Privacy advocacy group Europe vs. Facebook, headed by Austrian law student Max Schrems, widened its scope this week to take aim at the United States. Specifically, the group has targeted the E.U.-U.S. agreement called “Safe Harbor” that allows U.S. companies to take data from European users.
According to Schrems, Safe Harbor violates European privacy laws by potentially making data available to the NSA and other U.S. government agencies. Schrems brought a case against Facebook to a data protection agency in Ireland, the site’s European headquarters. The agency dismissed the case, and Schrems went a step further and sued the agency. The case is now working its way to the European Court of Justice.
“We will go on a head-on collision with Safe Harbor,” Schrems said at a privacy conference this week. ““Safe harbor in practice doesn’t give you any protection.”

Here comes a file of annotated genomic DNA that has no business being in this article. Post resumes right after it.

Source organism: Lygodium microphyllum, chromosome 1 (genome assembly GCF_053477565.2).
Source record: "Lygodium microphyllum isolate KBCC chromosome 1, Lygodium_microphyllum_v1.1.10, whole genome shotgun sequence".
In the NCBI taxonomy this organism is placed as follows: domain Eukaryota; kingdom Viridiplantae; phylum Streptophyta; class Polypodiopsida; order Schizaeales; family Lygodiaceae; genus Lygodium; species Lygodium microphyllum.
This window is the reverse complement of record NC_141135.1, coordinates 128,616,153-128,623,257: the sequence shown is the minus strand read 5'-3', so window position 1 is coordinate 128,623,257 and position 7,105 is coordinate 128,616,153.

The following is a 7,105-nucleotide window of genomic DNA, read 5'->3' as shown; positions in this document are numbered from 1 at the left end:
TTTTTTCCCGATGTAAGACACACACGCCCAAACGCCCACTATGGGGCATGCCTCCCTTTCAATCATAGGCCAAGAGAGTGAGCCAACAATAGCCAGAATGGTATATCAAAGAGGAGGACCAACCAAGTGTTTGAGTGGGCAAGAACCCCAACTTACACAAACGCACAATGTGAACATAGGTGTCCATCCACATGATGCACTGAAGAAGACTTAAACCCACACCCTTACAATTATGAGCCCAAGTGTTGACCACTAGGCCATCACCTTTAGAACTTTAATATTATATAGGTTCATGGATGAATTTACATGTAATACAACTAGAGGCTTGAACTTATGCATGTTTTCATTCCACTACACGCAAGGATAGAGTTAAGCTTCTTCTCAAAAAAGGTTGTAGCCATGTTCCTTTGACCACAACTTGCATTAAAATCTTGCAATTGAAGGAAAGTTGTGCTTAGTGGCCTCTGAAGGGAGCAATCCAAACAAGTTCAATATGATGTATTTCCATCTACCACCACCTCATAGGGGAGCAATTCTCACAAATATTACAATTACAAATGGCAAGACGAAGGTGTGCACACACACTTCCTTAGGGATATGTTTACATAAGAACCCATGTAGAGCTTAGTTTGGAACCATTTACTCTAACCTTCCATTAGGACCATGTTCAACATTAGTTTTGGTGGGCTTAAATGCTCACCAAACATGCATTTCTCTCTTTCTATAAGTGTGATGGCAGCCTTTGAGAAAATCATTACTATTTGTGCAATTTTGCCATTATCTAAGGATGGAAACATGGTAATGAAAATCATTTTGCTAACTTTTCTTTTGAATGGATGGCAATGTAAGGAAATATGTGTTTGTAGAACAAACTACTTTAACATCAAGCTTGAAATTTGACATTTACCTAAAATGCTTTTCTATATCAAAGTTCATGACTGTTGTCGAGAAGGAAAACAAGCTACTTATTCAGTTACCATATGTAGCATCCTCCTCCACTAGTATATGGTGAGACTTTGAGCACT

Ever since Edward Snowden’s revelations of the U.S. government spying on foreign Facebook users, many groups have pushed hard to keep the site in check across the continent. There won’t be a decision Europe vs. Facebook’s case in the European Court of Justice until at least spring, but it seems that even if it fails, the group won’t stop vocally raising issues of privacy and generally acting as a thorn in the side of Facebook.